First the bad news: India is not China and doesn’t look like being so anytime soon. The reasons why so many shipping people would like it to be is obvious: growth in population and GDP, industrial development and modernisation are the pillars of shipping demand.
Even leaving aside the economic issues with this analysis, there are structural reasons why a comparison is wrong. India has spent decades talking about modernisation while China, through its political structure, has simply been able to make it happen.
Messy democracy might beat one-party rule if you are a libertarian, but it has meant India’s infrastructure – transport and ports, judicial and financial – has mouldered even as successive leaders have talked of reform. But as a recent IHS seminar heard, there is a chance for change, embodied in Prime Minister Narendra Modi, who has brought to a national level the kind of dynamism that made him a successful state leader.
Modi has a job and a half on his hands. His first task it is generally acknowledged, is to win a second term and enable some of his ideas to come to fruition but he realises he cannot do it alone. To support his ideas, he has implored India’s diaspora to return and seek new opportunities at home.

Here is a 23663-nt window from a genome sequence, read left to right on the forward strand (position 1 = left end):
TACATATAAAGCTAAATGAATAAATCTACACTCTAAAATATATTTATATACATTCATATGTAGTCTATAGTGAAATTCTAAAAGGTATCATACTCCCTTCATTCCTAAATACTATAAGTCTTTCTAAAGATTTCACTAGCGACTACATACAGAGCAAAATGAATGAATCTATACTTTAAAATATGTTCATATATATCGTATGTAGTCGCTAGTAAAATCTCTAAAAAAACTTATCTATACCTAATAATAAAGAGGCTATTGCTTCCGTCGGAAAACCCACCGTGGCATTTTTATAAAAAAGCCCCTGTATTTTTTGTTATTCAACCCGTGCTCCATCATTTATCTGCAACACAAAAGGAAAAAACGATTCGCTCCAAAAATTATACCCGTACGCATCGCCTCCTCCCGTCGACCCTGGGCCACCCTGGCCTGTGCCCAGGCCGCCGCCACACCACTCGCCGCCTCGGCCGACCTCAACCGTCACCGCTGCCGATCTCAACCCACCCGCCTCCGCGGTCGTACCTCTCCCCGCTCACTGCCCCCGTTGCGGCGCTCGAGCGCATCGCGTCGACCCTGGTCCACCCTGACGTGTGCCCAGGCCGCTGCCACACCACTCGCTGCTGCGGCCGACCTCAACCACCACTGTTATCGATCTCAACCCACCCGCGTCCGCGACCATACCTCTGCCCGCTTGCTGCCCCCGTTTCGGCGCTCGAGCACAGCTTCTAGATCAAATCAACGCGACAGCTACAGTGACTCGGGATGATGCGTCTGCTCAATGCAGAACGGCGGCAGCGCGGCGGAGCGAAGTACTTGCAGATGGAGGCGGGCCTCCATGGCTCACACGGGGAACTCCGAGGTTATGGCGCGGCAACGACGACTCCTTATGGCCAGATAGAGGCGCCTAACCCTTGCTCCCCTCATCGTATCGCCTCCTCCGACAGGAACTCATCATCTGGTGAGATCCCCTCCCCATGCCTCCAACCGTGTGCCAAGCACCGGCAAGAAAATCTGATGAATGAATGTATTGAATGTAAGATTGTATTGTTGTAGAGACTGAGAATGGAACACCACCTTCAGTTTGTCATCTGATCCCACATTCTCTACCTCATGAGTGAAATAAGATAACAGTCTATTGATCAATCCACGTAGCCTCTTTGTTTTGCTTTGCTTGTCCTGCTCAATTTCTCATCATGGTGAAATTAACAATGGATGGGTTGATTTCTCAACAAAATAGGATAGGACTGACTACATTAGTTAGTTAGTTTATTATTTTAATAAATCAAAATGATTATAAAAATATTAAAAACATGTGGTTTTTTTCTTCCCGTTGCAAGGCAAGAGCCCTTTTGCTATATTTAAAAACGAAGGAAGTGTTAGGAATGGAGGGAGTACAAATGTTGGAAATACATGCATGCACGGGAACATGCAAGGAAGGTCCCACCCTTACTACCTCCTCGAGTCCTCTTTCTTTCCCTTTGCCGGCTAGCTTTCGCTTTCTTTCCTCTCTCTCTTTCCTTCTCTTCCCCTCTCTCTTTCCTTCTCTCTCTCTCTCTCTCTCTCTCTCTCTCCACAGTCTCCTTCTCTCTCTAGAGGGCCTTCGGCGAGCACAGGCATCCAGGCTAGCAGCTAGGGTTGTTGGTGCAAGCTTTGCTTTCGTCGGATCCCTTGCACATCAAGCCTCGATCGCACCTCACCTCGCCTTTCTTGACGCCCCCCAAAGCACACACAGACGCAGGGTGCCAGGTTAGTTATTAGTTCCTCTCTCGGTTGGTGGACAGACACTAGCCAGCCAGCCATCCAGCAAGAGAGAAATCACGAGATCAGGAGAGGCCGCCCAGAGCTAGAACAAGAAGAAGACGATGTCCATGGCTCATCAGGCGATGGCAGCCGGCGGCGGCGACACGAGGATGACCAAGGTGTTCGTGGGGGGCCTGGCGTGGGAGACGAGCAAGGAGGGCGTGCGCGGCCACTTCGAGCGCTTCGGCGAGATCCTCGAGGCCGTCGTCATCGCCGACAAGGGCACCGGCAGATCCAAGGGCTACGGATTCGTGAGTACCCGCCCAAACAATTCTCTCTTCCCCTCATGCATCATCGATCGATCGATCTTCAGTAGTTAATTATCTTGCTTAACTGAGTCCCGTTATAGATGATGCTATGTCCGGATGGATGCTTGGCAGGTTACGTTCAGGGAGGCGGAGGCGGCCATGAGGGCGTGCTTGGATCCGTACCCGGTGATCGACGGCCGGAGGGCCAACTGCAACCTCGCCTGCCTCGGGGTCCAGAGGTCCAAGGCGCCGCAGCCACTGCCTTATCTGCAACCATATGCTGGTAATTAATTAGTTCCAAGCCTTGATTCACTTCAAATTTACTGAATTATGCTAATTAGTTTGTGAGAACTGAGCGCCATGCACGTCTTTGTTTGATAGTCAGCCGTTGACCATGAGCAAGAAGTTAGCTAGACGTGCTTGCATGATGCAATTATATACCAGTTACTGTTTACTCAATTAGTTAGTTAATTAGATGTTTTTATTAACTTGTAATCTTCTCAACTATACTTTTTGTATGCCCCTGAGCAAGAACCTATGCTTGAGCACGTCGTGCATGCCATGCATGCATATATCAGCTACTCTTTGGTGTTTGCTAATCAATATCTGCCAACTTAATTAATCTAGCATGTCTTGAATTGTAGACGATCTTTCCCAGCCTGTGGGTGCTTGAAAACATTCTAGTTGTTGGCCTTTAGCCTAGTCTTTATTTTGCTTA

There are practical reasons for this too. India’s business environment has not just encouraged its own shipowners to move abroad, but actively discouraged foreign companies from investing. Without Foreign Direct Investment, there is doubt that the funds can be raised for the required infrastructure, even if the political will can be harnessed.
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